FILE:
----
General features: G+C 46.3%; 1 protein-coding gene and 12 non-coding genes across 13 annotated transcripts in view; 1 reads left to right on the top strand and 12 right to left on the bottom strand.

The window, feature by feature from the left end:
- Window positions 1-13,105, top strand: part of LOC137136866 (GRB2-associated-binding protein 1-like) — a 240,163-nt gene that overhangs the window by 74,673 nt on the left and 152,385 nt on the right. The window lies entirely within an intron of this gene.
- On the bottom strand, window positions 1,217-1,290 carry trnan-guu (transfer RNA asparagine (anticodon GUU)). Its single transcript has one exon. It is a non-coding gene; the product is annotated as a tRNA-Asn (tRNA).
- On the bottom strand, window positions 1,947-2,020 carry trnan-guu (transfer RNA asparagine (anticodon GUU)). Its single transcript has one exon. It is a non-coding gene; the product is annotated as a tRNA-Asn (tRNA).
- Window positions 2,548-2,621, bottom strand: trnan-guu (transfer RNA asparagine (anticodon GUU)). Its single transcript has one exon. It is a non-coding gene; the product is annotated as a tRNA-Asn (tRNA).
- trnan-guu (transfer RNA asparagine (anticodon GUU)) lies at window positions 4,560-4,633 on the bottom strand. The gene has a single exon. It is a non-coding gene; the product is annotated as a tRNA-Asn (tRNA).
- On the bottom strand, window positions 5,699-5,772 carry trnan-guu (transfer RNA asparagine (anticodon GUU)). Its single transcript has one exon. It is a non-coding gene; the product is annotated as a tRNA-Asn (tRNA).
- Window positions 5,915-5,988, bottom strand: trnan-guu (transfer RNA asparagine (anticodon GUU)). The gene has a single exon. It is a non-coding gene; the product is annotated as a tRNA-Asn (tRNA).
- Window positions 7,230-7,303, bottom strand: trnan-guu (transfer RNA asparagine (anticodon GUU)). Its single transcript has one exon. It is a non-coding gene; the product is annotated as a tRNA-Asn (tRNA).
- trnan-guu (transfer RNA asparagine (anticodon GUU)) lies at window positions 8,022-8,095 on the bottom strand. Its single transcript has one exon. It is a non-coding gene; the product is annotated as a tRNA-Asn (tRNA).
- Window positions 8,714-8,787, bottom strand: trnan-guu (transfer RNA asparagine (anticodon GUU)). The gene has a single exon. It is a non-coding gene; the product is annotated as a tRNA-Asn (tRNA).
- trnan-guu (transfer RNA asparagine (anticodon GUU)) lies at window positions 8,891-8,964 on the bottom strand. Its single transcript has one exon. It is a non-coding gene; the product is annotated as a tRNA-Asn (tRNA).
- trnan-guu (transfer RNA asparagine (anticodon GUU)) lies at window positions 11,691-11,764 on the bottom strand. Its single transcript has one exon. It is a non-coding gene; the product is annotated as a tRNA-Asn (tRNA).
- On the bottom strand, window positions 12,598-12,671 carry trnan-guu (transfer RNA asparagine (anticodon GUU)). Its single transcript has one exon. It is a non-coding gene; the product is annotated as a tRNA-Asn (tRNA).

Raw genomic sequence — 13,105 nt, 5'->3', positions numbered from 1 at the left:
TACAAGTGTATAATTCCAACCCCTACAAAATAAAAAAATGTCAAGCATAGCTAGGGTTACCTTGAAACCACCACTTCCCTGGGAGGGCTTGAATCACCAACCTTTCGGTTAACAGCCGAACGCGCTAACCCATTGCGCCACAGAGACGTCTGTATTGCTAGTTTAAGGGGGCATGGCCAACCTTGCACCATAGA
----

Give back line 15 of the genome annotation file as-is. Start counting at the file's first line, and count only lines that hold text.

- On the bottom strand, window positions 12,598-12,671 carry trnan-guu (transfer RNA asparagine (anticodon GUU)). Its single transcript has one exon. It is a non-coding gene; the product is annotated as a tRNA-Asn (tRNA).